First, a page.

4 February 2022

Italy’s national association of leather chemists, AICC, led an industry delegation to a private meeting with Pope Francis at The Vatican on January 29, reports Leatherbiz.


AICC president Roberto Mariano Mecenero (partly hidden) and its senior representative in the Tuscan leather cluster, Paolo Testi (centre), hand over a representation in leather of the Tree of Life, to Pope Francis and a Vatican official.


AICC president, Roberto Mariano Mecenero, led the delegation, which included the AICC leadership team, past presidents and honorary members. Representatives of other leather industry bodies, including UNIC, Assomac, wider chemicals manufacturers’ group UNPAC, and the Distretto Veneto della Pelle also took part.


Dr Mecenero presented the work of AICC to Pope Francis, emphasising member companies’ commitment to environmental responsibility and highlighting the role it is playing in organising the IULTCS EuroCongress, which will take place in Vicenza in September. He asked the pope to accept a donation of money to help the needy and a series of gifts made from leather. These included a briefcase in white leather for the pope to use on his travels and a representation, also in white leather, of the Tree of Life.


In an address that Pope Francis made in response, he said he was happy to spend time with the group from AICC and other leather industry organisations for a number of reasons. “Yours is a very specific area of work,” the pope said, “and you make an original and distinctive contribution to wider society. Your profession involves applying scientific and technical knowledge to an artisan activity. It’s an activity with ancient traditions, in Italy and elsewhere, including in my home country, Argentina.”


He pointed out to the group that, in his youth, he had studied to be a chemistry technician at the Hipólito Yrigoyen technical school in Buenos Aires and, on qualifying, worked for a short time in the 1950s in a laboratory run by a firm called Hickethier-Bachmann in the Argentinean capital, specialising in food hygiene analysis. He said he knew he wasn’t at the level of the AICC delegates, but had at least gone a little bit of the way down their chosen career path.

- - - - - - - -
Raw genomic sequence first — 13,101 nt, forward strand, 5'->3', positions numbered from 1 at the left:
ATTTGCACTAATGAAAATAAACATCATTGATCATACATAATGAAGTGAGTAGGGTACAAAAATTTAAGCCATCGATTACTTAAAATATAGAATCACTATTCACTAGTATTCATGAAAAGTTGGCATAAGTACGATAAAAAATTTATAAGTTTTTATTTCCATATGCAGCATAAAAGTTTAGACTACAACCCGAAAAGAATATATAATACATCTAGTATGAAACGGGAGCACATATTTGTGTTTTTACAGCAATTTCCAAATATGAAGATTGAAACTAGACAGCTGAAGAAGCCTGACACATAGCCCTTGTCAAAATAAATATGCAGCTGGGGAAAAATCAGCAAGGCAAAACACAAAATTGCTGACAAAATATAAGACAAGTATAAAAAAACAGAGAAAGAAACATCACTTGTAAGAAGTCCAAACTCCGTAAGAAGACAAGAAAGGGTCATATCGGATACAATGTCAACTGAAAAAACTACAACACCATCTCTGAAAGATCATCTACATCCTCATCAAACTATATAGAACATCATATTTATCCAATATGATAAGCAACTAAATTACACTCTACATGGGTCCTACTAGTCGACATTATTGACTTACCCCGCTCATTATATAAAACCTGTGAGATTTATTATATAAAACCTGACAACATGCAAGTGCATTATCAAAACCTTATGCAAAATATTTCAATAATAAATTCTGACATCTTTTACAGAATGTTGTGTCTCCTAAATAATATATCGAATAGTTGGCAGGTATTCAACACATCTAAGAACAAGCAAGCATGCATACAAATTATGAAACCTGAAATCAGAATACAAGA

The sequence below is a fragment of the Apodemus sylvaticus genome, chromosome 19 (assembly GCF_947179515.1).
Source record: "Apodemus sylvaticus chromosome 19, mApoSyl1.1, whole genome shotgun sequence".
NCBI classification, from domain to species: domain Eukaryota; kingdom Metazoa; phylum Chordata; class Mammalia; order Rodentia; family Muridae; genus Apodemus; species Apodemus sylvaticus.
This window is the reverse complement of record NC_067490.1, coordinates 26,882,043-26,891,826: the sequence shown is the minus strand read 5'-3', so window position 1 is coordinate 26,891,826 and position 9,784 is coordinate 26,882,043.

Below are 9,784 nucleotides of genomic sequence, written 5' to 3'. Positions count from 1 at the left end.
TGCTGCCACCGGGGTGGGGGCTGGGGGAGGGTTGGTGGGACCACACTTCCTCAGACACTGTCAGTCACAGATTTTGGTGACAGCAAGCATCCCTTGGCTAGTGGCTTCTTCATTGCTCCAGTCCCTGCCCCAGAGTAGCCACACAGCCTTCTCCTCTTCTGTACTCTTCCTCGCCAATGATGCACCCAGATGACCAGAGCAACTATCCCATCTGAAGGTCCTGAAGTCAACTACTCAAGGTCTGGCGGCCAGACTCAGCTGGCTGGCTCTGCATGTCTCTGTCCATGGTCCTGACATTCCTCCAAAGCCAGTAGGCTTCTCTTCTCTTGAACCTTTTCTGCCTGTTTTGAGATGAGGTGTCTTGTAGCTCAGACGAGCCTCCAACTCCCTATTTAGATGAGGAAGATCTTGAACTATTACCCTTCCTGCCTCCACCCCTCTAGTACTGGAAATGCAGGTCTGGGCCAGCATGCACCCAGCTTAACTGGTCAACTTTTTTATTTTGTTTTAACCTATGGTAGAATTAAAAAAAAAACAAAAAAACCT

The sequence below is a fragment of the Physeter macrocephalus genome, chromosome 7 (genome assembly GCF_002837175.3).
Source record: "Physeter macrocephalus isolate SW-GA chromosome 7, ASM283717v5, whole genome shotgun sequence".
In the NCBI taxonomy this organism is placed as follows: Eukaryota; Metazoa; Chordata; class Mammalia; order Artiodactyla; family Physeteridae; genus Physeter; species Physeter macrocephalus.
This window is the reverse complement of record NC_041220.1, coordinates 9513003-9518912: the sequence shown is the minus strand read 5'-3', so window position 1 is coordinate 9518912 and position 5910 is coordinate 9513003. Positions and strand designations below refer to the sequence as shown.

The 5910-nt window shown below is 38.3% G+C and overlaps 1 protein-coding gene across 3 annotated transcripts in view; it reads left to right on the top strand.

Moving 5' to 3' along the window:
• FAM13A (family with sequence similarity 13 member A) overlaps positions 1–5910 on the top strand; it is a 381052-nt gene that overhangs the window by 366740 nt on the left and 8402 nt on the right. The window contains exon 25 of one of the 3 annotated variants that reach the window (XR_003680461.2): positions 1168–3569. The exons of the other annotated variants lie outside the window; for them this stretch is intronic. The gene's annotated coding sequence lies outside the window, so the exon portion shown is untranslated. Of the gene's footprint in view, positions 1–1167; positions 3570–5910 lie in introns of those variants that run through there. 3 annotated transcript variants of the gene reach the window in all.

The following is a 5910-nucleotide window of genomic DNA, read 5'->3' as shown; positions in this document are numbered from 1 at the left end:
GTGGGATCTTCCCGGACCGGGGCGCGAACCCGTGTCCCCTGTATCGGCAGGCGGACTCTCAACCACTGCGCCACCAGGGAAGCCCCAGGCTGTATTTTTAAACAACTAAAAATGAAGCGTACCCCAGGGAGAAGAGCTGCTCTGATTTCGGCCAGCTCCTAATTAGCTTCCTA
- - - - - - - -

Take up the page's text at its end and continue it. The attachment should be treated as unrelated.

The pope said he hoped AICC member companies would be successful in recruiting new-generation leather chemists, but he said the knowledge and experience of older workers was important too. “Bring the old and the young together,” he said. “That’s the key. I can well imagine young people becoming passionate about an original industry sector like yours, but they will need the support of ‘old hands’ who have so much that they can pass on, at a technical and at a human level.”

He praised the collective efforts of leather chemicals manufacturers and others in the industry to achieve a lower environmental impact. “This is a critical point,” he said, “and it’s something I know you care about deeply. You, too, are making your contribution to the care of our common home.” He encouraged member companies to continue their work to lower the impact of their products and processes, even if that work often goes unnoticed.

“Your chemicals are used to treat hides that go on to be made into bags, shoes and so many other things that we all use every day, without thinking about all the work that goes into making them,” Pope Francis said.


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